Signature campaign for transparent politics

At the end of the press conference, Özarslan called on the government to take necessary measures for more transparent politics and political accountability, announcing also that Transparency International Turkey had recently launched an online signature campaign for the requirements to be brought to the politicians to declare their personal wealth. Özarslan invited all people, politicians and high ranking bureaucrats to support their signature campaign for a more transparent society, free of corruption. She stated that people can join the campaign online at

Corruption and bribery have become top issues of the Turkish agenda since the recent investigation began; the scandal has brought transparency and accountability to public attention. There have been serious problems with transparency in Turkey over the past few years. The Court of Accounts was prevented from fully auditing government institutions and ministries in 2012 due to a lack of cooperation from the relevant institutions. Similarly, the court did not send audit reports to the parliamentary Budget Commission in November 2013. There are media reports that the court will not be able to fully inspect government institution spending for three years, as the institutions will not be obligated to provide their account details. The fact that the court has been prevented from inspecting the government for a few years is considered a move to cover up corruption by government officials. Furthermore, the fact that over 1,000 police chiefs were removed from their posts following the corruption scandal has also intensified concerns that the government has been attempting to hide its corruption.

About yavuzbaydar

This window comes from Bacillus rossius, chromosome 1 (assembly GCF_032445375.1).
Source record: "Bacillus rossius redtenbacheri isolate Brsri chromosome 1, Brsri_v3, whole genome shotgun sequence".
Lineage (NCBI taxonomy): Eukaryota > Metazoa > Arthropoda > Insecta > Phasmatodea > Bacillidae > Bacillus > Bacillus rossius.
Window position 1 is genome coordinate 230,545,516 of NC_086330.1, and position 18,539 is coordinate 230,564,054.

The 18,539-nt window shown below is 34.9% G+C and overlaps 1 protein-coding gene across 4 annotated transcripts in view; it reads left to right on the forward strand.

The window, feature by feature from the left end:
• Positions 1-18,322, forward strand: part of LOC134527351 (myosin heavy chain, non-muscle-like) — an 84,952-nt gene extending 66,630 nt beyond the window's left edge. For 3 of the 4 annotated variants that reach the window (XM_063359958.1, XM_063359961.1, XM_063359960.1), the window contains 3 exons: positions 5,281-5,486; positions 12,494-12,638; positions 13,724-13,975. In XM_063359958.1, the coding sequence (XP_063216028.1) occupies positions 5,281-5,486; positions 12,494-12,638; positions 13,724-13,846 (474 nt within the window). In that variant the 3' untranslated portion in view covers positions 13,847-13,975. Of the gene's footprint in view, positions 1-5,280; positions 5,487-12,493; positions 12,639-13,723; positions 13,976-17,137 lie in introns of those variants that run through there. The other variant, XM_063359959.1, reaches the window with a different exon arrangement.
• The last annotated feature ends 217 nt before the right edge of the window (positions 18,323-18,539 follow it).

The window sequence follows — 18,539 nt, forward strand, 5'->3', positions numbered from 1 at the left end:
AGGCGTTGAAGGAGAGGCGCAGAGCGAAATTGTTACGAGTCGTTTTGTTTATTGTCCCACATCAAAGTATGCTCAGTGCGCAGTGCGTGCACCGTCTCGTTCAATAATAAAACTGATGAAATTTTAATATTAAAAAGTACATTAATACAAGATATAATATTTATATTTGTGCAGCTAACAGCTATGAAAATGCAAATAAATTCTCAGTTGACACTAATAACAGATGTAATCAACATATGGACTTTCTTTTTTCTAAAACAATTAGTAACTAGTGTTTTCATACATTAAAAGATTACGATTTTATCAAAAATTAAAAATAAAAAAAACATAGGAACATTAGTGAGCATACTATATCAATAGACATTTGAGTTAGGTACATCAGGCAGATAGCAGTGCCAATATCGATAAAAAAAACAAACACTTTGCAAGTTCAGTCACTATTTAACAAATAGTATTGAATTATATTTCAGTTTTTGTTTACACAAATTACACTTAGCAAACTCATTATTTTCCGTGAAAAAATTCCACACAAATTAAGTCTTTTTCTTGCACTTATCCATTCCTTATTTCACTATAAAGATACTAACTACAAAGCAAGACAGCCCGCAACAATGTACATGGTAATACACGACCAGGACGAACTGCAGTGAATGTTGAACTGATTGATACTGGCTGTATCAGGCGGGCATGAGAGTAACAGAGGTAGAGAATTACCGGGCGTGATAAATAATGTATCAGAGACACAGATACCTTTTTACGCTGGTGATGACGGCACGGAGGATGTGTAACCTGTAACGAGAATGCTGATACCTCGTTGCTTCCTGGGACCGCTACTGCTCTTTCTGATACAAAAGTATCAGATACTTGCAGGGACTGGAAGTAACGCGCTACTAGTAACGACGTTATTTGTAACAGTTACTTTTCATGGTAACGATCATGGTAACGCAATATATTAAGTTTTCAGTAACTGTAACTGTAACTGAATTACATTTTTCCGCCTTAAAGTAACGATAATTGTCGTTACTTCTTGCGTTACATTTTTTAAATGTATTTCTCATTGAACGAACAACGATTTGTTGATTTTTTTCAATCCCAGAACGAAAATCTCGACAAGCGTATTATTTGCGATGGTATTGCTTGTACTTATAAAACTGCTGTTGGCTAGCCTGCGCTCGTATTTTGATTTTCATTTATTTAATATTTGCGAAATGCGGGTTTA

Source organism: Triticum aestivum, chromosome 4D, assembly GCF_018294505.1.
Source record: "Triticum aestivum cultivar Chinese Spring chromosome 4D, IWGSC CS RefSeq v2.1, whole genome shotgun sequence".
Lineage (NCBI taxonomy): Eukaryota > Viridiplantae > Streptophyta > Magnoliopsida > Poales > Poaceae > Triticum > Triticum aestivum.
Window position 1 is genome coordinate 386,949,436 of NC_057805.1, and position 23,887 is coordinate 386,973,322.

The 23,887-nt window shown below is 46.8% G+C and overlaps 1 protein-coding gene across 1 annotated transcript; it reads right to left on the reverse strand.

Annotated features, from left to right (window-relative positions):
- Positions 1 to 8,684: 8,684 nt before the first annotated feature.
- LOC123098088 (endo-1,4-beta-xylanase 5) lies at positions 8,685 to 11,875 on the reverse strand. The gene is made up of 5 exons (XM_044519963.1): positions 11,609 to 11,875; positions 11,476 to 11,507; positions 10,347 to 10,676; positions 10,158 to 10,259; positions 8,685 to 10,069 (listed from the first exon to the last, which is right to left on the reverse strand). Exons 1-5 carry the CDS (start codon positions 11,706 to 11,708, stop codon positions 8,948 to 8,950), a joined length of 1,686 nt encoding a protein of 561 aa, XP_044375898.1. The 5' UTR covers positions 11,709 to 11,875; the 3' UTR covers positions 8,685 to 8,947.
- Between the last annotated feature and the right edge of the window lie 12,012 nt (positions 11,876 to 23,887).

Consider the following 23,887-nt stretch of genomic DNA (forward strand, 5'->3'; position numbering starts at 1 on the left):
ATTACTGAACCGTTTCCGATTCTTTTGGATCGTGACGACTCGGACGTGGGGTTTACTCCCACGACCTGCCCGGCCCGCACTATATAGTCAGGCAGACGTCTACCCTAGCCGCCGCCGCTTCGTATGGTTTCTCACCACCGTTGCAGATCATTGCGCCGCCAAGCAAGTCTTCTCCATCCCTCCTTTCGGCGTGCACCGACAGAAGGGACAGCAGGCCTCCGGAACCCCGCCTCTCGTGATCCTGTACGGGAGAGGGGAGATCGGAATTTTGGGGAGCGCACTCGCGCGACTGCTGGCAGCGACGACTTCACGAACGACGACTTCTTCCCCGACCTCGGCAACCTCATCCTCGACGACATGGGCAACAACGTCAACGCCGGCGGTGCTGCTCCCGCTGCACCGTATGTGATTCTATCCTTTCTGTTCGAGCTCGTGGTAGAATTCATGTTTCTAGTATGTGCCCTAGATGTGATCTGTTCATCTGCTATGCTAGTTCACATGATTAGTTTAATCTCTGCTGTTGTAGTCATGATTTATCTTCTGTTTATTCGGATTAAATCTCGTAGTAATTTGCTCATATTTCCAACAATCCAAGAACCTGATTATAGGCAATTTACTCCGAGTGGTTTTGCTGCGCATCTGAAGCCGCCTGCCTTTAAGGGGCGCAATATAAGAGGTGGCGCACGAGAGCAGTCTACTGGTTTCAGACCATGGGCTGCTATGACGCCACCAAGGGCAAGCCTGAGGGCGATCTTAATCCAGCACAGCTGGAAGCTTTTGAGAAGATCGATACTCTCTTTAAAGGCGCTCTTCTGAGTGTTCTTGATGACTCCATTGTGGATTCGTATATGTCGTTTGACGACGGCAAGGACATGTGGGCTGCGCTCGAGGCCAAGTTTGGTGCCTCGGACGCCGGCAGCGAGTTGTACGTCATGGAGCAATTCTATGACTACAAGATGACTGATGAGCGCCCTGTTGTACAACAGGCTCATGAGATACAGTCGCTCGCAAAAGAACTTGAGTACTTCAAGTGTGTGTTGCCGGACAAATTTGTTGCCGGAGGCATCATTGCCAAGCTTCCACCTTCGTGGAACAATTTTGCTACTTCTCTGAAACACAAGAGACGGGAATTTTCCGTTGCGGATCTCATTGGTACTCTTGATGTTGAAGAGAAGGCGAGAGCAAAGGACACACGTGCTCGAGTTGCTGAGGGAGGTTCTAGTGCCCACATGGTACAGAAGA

Yavuz Baydar has been an award-winning Turkish journalist, whose professional activity spans nearly four decades. In December 2013, Baydar co-founded the independent media platform, P24, Punto24, to monitor the media sector of Turkey, as well as organizing surveys, and training workshops. Baydar wrote opinion columns, in Turkish, liberal daily Ozgur Dusunce and news site Haberdar, and in English, daily Today's Zaman, on domestic and foreign policy issues related to Turkey, and media matters, until all had to cease publications due to growing political oppression. Currently, he writes regular chronicles for Die Süddeutsche Zeitung, and opinion columns for the Arab Weekly, as well as analysis for Index on Censorship. Baydar blogs with the Huffington Post, sharing his his analysis and views on Turkish politics, the Middle East, Balkans, Europe, U.S-Turkish relations, human rights, free speech, press freedom, history, etc. His opinion articles appeared at the New York Times, the Guardian, El Pais, Svenska Dagbladet, and Al Jazeera English online. Turkey’s first news ombudsman, beginning at Milliyet daily in 1999, Baydar worked in the same role as reader representative until 2014. His work included reader complaints with content, and commentary on media ethics. Working in a tough professional climate had its costs: he was twice forced to leave his job, after his self-critical columns on journalistic flaws and fabricated news stories. Baydar worked as producer and news presenter in Swedish Radio &TV Corp. (SR) Stockholm, Sweden between 1979-1991; as correspondent for Scandinavia and Baltics for Turkish daily Cumhuriyet between 1980-1992, and the BBC World Service, in early 1990's. Returning to Turkey in 1994, he worked as reporter and ediytor for various outlets in print, as well as hosting debate porogrammes in public and private TV channels. Baydar studied informatics, cybernetics and, later, had his journalism ediucatiob in the University of Stockholm. Baydar served as president of the U.S. based International Organizaton of News Ombudsmen (ONO) in 2003. He was a Knight-Wallace Fellow at University of Michigan in 2004. Baydar was given the Special Award of the European Press Prize (EPP), for 'excellence in journalism', along with the Guardian and Der Spiegel in 2014. He won the Umbria Journalism Award in March 2014 and Caravella/Mare Nostrum Prize in 2015; both in Italy. Baydar completed an extensive research on self-censorship, corruption in media, and growing threats over journalism in Turkey as a Shorenstein Fellow at the Kennedy School of Government at Harvard.